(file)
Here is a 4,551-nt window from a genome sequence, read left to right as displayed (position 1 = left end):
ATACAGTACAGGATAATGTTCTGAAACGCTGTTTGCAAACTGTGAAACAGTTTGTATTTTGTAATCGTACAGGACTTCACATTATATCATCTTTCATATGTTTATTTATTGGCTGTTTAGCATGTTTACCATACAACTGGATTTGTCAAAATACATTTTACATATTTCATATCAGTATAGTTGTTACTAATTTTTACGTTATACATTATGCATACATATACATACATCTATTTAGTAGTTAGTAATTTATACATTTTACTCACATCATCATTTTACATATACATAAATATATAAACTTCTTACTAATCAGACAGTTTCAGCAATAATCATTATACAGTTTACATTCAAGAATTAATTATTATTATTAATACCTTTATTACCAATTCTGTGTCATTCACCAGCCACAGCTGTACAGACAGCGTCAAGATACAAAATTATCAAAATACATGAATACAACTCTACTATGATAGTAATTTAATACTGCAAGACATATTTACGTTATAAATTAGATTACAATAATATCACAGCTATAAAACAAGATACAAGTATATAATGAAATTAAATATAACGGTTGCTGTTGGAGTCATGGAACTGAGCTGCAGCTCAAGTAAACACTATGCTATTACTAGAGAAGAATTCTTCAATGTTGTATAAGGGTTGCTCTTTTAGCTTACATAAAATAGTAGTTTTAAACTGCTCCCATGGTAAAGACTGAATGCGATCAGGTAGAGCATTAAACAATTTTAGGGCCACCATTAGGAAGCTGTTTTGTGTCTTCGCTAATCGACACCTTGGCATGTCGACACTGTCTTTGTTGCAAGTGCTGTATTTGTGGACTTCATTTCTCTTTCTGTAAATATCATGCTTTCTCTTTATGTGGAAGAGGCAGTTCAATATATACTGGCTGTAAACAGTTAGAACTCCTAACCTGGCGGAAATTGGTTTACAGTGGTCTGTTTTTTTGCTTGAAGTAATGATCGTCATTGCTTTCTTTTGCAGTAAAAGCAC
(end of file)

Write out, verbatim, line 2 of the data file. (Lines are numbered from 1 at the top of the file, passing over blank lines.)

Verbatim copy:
ATACAGTACAGGATAATGTTCTGAAACGCTGTTTGCAAACTGTGAAACAGTTTGTATTTTGTAATCGTACAGGACTTCACATTATATCATCTTTCATATGTTTATTTATTGGCTGTTTAGCATGTTTACCATACAACTGGATTTGTCAAAATACATTTTACATATTTCATATCAGTATAGTTGTTACTAATTTTTACGTTATACATTATGCATACATATACATACATCTATTTAGTAGTTAGTAATTTATACATTTTACTCACATCATCATTTTACATATACATAAATATATAAACTTCTTACTAATCAGACAGTTTCAGCAATAATCATTATACAGTTTACATTCAAGAATTAATTATTATTATTAATACCTTTATTACCAATTCTGTGTCATTCACCAGCCACAGCTGTACAGACAGCGTCAAGATACAAAATTATCAAAATACATGAATACAACTCTACTATGATAGTAATTTAATACTGCAAGACATATTTACGTTATAAATTAGATTACAATAATATCACAGCTATAAAACAAGATACAAGTATATAATGAAATTAAATATAACGGTTGCTGTTGGAGTCATGGAACTGAGCTGCAGCTCAAGTAAACACTATGCTATTACTAGAGAAGAATTCTTCAATGTTGTATAAGGGTTGCTCTTTTAGCTTACATAAAATAGTAGTTTTAAACTGCTCCCATGGTAAAGACTGAATGCGATCAGGTAGAGCATTAAACAATTTTAGGGCCACCATTAGGAAGCTGTTTTGTGTCTTCGCTAATCGACACCTTGGCATGTCGACACTGTCTTTGTTGCAAGTGCTGTATTTGTGGACTTCATTTCTCTTTCTGTAAATATCATGCTTTCTCTTTATGTGGAAGAGGCAGTTCAATATATACTGGCTGTAAACAGTTAGAACTCCTAACCTGGCGGAAATTGGTTTACAGTGGTCTGTTTTTTTGCTTGAAGTAATGATCGTCATTGCTTTCTTTTGCAGTAAAAGCAC